by Joshua Pugh
Anticipation is building in the greater Lansing area as the calendar flips again to September and each new day brings us closer to the 2012 Old Town BluesFest. This year’s lineup will bring music makers with sound in their soul to the streets of Old Town, where thousands will experience BluesFest together, surrounded by shops, vendors—and the blues.
If you’ve heard it, you know. Peter Tork said the blues “brings you back into the fold.” If it’s inside you, it’ll get out one way or another, reminding you as it does that we have all had the blues, and that we are all in this together. It is performed by people who know and feel this, people who may see their glass as half-full or half-empty, but at this moment it’s overflowing.
That’s what you’ll hear this weekend in Old Town, in Big Willy’s high-energy original blues-rock, Eric Culberson’s Southern-fried jam, Sena Ehrhardt’s nuanced vocal stylings, and Bryan Michael Fischer’s powerful vocals and personality. And all of them are bringing another something special to this year’s BluesFest: an original tune, never heard anywhere before.
Old Town has had its share of the blues. In the early 1980s the intersection of Turner Street and East Grand River were surrounded by a “ghost town” on the north side of Lansing’s core. People were losing interest in local downtowns across the country, and Old Town was no exception. Local artists like Terry Terry of MessageMakers and the late Robert Busby of the Creole Gallery saw potential early on, in the neighborhood’s beautiful brick buildings and location on the shores of the Grand River.
They formed the North Lansing Art Association, which continued for about a decade until they ran into unforeseen limitations with the “North Lansing” label. Many great parts of Lansing lie north of the Capitol, but their interest and the region’s earliest commercial development were both in a tightly defined area. They rebranded the venture as the Old Town Business and Art Development Association (OTBADA) and continued their work to change the story of Old Town.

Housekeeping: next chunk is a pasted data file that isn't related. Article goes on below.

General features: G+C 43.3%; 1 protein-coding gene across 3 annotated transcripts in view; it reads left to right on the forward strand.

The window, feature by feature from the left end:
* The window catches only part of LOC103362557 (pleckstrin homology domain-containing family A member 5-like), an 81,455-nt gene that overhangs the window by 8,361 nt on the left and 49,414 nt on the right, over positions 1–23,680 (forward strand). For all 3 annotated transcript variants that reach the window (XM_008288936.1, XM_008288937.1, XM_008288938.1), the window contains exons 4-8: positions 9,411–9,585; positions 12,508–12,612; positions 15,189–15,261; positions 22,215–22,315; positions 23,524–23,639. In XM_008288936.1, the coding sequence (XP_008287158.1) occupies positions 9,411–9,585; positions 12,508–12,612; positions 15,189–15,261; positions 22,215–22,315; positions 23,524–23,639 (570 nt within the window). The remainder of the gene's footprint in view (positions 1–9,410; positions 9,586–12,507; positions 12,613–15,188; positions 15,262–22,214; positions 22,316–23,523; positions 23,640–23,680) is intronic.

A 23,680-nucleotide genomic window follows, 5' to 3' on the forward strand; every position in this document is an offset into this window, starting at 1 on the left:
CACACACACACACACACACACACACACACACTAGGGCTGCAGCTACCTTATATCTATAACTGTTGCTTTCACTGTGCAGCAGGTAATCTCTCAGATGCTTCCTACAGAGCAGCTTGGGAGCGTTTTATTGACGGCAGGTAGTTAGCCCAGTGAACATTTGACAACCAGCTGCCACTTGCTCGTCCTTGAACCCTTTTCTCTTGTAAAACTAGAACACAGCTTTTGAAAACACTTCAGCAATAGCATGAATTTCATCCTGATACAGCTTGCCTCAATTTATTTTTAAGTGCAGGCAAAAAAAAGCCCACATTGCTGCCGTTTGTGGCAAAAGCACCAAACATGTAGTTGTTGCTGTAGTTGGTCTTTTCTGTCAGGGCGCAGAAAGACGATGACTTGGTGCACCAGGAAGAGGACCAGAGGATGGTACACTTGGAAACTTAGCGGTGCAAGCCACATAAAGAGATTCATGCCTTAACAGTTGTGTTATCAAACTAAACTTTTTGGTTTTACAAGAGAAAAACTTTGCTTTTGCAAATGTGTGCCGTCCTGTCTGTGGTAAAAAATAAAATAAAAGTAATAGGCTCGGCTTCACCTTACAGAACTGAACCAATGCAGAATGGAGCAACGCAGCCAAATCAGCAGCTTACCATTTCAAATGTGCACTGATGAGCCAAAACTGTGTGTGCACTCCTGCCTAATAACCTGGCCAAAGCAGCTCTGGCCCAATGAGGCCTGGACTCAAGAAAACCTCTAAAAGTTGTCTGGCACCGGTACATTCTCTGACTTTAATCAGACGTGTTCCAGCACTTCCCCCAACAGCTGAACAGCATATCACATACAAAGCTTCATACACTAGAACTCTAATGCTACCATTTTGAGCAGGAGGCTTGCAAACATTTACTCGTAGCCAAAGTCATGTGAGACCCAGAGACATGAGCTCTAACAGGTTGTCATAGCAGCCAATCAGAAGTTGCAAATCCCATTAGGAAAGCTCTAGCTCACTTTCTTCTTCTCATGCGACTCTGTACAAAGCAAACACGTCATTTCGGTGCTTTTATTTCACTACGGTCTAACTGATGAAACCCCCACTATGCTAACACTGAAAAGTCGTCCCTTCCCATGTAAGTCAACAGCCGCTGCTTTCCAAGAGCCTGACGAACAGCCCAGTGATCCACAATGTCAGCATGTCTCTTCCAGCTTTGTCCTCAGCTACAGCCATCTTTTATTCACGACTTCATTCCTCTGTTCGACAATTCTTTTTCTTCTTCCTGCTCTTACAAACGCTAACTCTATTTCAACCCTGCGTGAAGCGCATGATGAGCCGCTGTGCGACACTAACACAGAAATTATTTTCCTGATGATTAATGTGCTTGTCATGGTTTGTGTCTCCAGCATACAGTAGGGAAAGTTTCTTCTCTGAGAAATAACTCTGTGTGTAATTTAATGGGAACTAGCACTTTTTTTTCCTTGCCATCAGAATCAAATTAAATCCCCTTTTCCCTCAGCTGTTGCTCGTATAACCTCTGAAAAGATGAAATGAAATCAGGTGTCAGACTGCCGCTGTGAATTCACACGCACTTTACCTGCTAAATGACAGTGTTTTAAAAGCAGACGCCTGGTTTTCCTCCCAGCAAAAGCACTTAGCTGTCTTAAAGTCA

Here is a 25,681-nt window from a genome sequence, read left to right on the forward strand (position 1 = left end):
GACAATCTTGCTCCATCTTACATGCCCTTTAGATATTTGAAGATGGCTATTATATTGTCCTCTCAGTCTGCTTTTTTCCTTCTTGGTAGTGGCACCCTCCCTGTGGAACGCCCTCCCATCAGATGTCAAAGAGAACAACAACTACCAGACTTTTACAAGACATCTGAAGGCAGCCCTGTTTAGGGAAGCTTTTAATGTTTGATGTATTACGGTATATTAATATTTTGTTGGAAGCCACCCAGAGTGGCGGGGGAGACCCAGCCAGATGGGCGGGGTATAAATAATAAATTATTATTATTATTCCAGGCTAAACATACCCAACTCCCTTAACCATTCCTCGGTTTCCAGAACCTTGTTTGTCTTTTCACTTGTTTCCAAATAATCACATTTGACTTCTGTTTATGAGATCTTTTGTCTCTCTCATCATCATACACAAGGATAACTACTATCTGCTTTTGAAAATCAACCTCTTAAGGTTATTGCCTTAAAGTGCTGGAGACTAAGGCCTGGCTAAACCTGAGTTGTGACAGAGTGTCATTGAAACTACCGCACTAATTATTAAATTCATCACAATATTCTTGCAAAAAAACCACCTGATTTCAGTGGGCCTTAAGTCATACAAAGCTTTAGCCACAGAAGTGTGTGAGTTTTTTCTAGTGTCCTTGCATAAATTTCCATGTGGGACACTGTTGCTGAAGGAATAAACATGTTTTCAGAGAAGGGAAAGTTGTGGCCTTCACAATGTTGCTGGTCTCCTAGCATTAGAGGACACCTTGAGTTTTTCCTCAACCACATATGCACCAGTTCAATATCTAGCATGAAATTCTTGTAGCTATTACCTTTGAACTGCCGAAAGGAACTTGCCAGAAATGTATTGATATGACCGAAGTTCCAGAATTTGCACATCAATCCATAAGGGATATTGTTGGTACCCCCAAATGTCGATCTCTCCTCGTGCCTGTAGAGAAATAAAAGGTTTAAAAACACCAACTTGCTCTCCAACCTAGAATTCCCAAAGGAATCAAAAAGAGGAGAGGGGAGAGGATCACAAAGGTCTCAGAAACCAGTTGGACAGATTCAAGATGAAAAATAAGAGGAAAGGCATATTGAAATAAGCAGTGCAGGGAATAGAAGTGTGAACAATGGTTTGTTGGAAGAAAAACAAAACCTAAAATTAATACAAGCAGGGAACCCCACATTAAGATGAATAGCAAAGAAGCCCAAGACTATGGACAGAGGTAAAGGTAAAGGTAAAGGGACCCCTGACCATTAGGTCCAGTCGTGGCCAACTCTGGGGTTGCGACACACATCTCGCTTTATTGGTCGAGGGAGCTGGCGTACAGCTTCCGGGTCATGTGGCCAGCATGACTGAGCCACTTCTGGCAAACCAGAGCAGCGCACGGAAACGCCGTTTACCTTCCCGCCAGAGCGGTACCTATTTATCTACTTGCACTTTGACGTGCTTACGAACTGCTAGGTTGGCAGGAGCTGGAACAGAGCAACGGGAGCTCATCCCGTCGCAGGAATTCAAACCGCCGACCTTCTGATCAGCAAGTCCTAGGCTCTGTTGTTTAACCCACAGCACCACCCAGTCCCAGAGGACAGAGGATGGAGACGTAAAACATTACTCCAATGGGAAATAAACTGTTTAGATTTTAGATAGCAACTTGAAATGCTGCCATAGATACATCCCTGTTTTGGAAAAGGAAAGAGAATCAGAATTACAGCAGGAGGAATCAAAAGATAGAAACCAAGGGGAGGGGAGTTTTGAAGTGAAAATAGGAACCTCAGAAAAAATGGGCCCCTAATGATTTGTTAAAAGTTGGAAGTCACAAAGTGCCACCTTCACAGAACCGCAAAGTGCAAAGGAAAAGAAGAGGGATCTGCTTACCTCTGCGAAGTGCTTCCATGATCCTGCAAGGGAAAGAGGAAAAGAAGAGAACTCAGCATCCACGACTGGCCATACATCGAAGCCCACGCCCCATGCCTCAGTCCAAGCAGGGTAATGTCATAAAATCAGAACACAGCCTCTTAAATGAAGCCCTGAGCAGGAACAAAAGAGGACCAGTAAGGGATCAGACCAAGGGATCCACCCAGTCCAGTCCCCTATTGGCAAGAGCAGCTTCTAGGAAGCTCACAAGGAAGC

Soon after, they tried their hand at music festivals with “Snake Rodeo,” in which they invited artists to submit pieces incorporating a snake as a symbol of transformation, and hosted a celebration of art and music in the streets. OctoberFest followed in 1994, followed by the JazzFest in 1995, and the eventual addition of the BluesFest, with help from the Capital Area Blues Society. OTBADA would soon earn a national Main Street grant, helping to found the Old Town Commercial Association (www.iloveoldtown.org), which promotes, supports and recruits great businesses for Old Town.
Over the last three decades, Old Town has attracted the highest concentration of creative service businesses in the state, new outside investment, active and vibrant streets, restaurants, art galleries, and much more—much of which is owed to the small group of artists that formed the North Lansing Art Association in the early 1980s. The people of Old Town were prepared to proudly display the hard work they had invested to create something beautiful in a deserted neighborhood.
Today, OTBADA has grown into the Michigan Institute for Contemporary Art (MICA), but its goals have remained constant. MICA serves as a catalyst for community development through quality arts programming. This arts programming includes the MICA Gallery in Old Town, Lansing JazzFest, Michigan Mosaic Music Festival, Old Town BluesFest, and the Burning Desires poetry performance.
MICA works hard to create an open space in the community to connect with old friends, meet new ones, and engage in conversations about how to make a better community. It also works to encourage economic development and the preservation of historic buildings through quality arts programming, bringing people together to share the joys of music, expression, discussion, and so much more.
Run entirely by volunteers, MICA is blessed by the talents and commitment of dozens of dedicated people, who you can read more about in the next few pages. Their remarkable time commitment keeps the festivals free, and allows MICA to dedicate all resources directly to the community.
What’s next? For now, MICA is working on taking our vision of arts-driven development through bold and innovative ideas statewide. This weekend, you have the opportunity to join in, by coming down to Old Town to celebrate the blues and our community with thousands of old and new friends.